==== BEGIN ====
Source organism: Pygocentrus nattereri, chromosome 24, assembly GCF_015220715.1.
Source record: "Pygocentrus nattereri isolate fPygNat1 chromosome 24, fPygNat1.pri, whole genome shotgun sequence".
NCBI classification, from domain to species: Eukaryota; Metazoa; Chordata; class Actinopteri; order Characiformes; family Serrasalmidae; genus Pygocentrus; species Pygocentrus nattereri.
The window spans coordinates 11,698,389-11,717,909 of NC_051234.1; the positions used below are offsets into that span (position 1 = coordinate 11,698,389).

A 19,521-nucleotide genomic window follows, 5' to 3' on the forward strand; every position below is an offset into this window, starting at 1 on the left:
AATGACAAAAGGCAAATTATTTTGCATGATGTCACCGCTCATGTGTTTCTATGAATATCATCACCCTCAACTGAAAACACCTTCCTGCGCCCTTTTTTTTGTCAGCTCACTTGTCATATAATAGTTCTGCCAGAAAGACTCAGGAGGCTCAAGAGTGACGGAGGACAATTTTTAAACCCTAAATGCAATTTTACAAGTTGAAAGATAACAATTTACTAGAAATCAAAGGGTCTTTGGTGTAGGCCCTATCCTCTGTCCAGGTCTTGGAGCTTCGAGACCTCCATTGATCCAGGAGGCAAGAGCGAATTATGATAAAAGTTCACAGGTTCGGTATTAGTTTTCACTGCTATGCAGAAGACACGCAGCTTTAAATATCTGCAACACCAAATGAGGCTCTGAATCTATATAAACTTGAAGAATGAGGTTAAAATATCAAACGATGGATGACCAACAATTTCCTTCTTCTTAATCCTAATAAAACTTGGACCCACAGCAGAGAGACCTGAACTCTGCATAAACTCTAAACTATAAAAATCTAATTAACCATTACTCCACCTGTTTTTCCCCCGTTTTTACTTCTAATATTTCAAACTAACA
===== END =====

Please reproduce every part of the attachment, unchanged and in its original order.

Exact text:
Source organism: Pygocentrus nattereri, chromosome 24, assembly GCF_015220715.1.
Source record: "Pygocentrus nattereri isolate fPygNat1 chromosome 24, fPygNat1.pri, whole genome shotgun sequence".
NCBI classification, from domain to species: Eukaryota; Metazoa; Chordata; class Actinopteri; order Characiformes; family Serrasalmidae; genus Pygocentrus; species Pygocentrus nattereri.
The window spans coordinates 11,698,389-11,717,909 of NC_051234.1; the positions used below are offsets into that span (position 1 = coordinate 11,698,389).

A 19,521-nucleotide genomic window follows, 5' to 3' on the forward strand; every position below is an offset into this window, starting at 1 on the left:
AATGACAAAAGGCAAATTATTTTGCATGATGTCACCGCTCATGTGTTTCTATGAATATCATCACCCTCAACTGAAAACACCTTCCTGCGCCCTTTTTTTTGTCAGCTCACTTGTCATATAATAGTTCTGCCAGAAAGACTCAGGAGGCTCAAGAGTGACGGAGGACAATTTTTAAACCCTAAATGCAATTTTACAAGTTGAAAGATAACAATTTACTAGAAATCAAAGGGTCTTTGGTGTAGGCCCTATCCTCTGTCCAGGTCTTGGAGCTTCGAGACCTCCATTGATCCAGGAGGCAAGAGCGAATTATGATAAAAGTTCACAGGTTCGGTATTAGTTTTCACTGCTATGCAGAAGACACGCAGCTTTAAATATCTGCAACACCAAATGAGGCTCTGAATCTATATAAACTTGAAGAATGAGGTTAAAATATCAAACGATGGATGACCAACAATTTCCTTCTTCTTAATCCTAATAAAACTTGGACCCACAGCAGAGAGACCTGAACTCTGCATAAACTCTAAACTATAAAAATCTAATTAACCATTACTCCACCTGTTTTTCCCCCGTTTTTACTTCTAATATTTCAAACTAACA